bite my words

Dispelling nutrition myths, ranting, and occasionally, raving

Does chocolate milk help improve diet quality for children?

Leave a comment

I received an email today inviting me to the Dairy Farmers of Canada 2012 Symposium. I decided to check out the link to see what it was all about. No surprise, the website featured a wealth of propaganda. I was especially intrigued by the tab for Scientific Evidence which included such gems as “Healthy Weight” and “Chocolate Milk and Health”. I’m sure that I could find enough stuff on here to fuel a week’s worth of blog posts, maybe more, if I delved into every statement that they made. That might be a little excessive though. I’d like to draw your attention to their section on “chocolate milk, other flavoured milk, health and diet quality”. According to this section drinking chocolate milk improves the health of children because they get more nutrients, particularly calcium, than children who drink no milk or even regular milk. Apparently it’s okay to give kids sugar-sweetened beverages if they include calcium, protein, and vitamin D. Maybe even better than giving them unsweetened milk because they’ll drink more milk if it’s flavoured. Call me old-fashioned but when I was growing up chocolate milk was not on the menu. Ignoring the fact that milk is not necessary for a healthy diet, why do we need to sweeten milk and add other ingredients as emulsifiers in order to get children to drink it? Even if, as the Dairy Farmers allege, these sweetened beverages are not contributing to obesity, I don’t think encouraging the consumption of sweetened beverages by any age group, but especially by children, is appropriate. Their argument is akin to saying that adding flavour and sugar to any food that contains some nutritional value is a good idea if it will get kids to consume more of it. Just because a beverage contains some nutrients doesn’t mean that it’s a healthy choice.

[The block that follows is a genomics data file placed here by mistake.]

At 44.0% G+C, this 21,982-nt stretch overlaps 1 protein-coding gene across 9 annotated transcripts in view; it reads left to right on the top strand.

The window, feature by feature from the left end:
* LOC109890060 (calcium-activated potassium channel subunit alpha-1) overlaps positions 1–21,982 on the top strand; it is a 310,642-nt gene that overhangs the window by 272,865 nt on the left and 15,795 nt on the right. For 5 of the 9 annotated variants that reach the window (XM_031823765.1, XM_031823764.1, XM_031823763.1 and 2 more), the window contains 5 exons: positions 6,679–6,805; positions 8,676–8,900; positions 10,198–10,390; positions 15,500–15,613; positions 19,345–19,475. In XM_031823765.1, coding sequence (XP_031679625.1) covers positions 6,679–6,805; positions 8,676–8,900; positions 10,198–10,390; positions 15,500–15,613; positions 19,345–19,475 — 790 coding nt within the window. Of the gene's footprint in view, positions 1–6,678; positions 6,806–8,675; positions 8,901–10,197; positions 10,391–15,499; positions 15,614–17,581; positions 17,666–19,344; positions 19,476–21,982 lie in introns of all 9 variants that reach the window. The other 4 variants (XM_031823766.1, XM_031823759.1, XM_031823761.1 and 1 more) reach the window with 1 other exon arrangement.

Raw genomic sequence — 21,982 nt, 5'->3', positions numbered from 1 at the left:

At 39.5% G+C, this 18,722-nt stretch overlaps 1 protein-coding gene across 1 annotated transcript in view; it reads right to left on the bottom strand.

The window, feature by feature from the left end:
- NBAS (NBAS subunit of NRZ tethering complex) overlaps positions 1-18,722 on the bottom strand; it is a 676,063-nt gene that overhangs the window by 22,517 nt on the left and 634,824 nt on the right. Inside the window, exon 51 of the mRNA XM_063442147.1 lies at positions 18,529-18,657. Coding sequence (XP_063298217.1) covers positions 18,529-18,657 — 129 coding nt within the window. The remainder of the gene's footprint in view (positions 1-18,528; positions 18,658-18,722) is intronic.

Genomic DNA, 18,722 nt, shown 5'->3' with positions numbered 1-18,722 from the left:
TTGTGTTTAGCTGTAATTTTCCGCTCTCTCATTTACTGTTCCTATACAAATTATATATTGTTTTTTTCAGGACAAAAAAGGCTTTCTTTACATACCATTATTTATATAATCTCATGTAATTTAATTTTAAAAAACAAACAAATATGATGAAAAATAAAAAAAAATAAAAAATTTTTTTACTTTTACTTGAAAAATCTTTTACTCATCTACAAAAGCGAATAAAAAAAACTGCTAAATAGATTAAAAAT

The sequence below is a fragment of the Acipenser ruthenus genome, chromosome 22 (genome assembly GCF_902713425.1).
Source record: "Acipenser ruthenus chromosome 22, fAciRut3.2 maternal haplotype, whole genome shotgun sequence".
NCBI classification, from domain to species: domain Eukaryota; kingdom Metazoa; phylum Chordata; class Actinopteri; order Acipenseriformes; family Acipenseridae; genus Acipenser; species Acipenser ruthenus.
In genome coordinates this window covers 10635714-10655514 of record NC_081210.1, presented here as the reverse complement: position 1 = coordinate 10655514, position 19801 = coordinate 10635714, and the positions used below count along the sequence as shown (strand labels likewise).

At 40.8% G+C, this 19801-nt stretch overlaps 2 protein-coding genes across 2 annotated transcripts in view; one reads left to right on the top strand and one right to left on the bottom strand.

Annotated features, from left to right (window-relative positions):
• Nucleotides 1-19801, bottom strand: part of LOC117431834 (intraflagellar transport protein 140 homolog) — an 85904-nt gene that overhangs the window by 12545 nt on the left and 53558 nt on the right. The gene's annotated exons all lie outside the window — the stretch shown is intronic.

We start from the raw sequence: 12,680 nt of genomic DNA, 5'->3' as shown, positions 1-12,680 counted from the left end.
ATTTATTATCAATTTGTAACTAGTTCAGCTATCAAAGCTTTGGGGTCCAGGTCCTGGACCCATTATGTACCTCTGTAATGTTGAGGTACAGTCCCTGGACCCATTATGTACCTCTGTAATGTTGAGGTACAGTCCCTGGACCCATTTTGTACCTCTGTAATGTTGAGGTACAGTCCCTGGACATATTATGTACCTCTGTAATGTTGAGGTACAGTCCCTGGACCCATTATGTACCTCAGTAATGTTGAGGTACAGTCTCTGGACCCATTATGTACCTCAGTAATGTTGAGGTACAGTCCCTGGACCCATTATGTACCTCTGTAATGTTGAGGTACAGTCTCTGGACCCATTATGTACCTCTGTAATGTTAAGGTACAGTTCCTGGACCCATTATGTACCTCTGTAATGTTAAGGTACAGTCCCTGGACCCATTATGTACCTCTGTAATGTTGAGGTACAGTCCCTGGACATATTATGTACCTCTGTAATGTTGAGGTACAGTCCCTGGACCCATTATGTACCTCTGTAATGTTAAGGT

Author: diana chard

I'm a registered dietitian living in Nova Scotia, Canada. My goal is to help people relearn how to have a healthy relationship with food.

Leave a Reply

Fill in your details below or click an icon to log in:

WordPress.com Logo

You are commenting using your WordPress.com account. Log Out / Change )

Twitter picture

You are commenting using your Twitter account. Log Out / Change )

Facebook photo

You are commenting using your Facebook account. Log Out / Change )

Google+ photo

You are commenting using your Google+ account. Log Out / Change )

Connecting to %s

Follow

Get every new post delivered to your Inbox.

Join 1,001 other followers